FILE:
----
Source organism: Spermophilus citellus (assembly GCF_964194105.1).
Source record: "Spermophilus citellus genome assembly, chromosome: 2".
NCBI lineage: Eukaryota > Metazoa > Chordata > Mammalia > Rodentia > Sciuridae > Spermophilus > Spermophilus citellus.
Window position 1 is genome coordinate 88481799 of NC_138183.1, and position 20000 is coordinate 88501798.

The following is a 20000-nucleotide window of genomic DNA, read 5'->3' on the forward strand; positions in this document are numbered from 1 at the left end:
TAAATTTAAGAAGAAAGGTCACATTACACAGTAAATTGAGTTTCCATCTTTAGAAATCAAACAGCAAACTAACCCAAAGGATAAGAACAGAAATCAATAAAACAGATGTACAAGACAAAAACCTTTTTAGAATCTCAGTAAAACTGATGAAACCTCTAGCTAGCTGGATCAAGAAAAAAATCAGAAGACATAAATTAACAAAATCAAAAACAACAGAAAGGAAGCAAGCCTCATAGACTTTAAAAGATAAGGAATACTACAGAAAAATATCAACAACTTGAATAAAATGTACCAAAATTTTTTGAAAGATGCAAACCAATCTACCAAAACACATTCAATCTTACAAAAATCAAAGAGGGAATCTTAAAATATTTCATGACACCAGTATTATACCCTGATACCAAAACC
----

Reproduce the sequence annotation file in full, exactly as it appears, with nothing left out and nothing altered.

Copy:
Source organism: Spermophilus citellus (assembly GCF_964194105.1).
Source record: "Spermophilus citellus genome assembly, chromosome: 2".
NCBI lineage: Eukaryota > Metazoa > Chordata > Mammalia > Rodentia > Sciuridae > Spermophilus > Spermophilus citellus.
Window position 1 is genome coordinate 88481799 of NC_138183.1, and position 20000 is coordinate 88501798.

The following is a 20000-nucleotide window of genomic DNA, read 5'->3' on the forward strand; positions in this document are numbered from 1 at the left end:
TAAATTTAAGAAGAAAGGTCACATTACACAGTAAATTGAGTTTCCATCTTTAGAAATCAAACAGCAAACTAACCCAAAGGATAAGAACAGAAATCAATAAAACAGATGTACAAGACAAAAACCTTTTTAGAATCTCAGTAAAACTGATGAAACCTCTAGCTAGCTGGATCAAGAAAAAAATCAGAAGACATAAATTAACAAAATCAAAAACAACAGAAAGGAAGCAAGCCTCATAGACTTTAAAAGATAAGGAATACTACAGAAAAATATCAACAACTTGAATAAAATGTACCAAAATTTTTTGAAAGATGCAAACCAATCTACCAAAACACATTCAATCTTACAAAAATCAAAGAGGGAATCTTAAAATATTTCATGACACCAGTATTATACCCTGATACCAAAACC